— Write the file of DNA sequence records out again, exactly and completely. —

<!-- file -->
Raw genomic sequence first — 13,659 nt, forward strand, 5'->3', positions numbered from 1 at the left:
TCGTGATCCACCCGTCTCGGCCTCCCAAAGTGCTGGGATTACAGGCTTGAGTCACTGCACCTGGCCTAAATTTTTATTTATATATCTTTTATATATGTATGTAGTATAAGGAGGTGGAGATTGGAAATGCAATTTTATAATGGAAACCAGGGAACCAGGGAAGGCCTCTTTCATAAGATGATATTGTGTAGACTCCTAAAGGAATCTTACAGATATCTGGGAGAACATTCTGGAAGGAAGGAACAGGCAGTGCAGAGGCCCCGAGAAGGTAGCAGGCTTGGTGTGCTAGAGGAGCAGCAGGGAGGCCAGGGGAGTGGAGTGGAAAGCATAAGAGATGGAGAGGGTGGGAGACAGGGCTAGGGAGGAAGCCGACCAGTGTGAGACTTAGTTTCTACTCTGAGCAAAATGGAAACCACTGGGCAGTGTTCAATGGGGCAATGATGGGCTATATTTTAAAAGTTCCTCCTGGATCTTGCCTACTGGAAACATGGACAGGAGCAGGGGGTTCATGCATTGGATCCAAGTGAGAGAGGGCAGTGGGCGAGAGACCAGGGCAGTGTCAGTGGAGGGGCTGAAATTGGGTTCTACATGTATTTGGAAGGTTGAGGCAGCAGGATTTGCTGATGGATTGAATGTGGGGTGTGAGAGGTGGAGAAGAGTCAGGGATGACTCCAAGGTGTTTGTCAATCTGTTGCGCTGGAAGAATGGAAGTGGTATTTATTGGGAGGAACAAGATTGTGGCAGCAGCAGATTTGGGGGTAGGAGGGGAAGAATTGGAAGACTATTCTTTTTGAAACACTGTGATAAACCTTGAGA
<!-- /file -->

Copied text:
Raw genomic sequence first — 13,659 nt, forward strand, 5'->3', positions numbered from 1 at the left:
TCGTGATCCACCCGTCTCGGCCTCCCAAAGTGCTGGGATTACAGGCTTGAGTCACTGCACCTGGCCTAAATTTTTATTTATATATCTTTTATATATGTATGTAGTATAAGGAGGTGGAGATTGGAAATGCAATTTTATAATGGAAACCAGGGAACCAGGGAAGGCCTCTTTCATAAGATGATATTGTGTAGACTCCTAAAGGAATCTTACAGATATCTGGGAGAACATTCTGGAAGGAAGGAACAGGCAGTGCAGAGGCCCCGAGAAGGTAGCAGGCTTGGTGTGCTAGAGGAGCAGCAGGGAGGCCAGGGGAGTGGAGTGGAAAGCATAAGAGATGGAGAGGGTGGGAGACAGGGCTAGGGAGGAAGCCGACCAGTGTGAGACTTAGTTTCTACTCTGAGCAAAATGGAAACCACTGGGCAGTGTTCAATGGGGCAATGATGGGCTATATTTTAAAAGTTCCTCCTGGATCTTGCCTACTGGAAACATGGACAGGAGCAGGGGGTTCATGCATTGGATCCAAGTGAGAGAGGGCAGTGGGCGAGAGACCAGGGCAGTGTCAGTGGAGGGGCTGAAATTGGGTTCTACATGTATTTGGAAGGTTGAGGCAGCAGGATTTGCTGATGGATTGAATGTGGGGTGTGAGAGGTGGAGAAGAGTCAGGGATGACTCCAAGGTGTTTGTCAATCTGTTGCGCTGGAAGAATGGAAGTGGTATTTATTGGGAGGAACAAGATTGTGGCAGCAGCAGATTTGGGGGTAGGAGGGGAAGAATTGGAAGACTATTCTTTTTGAAACACTGTGATAAACCTTGAGA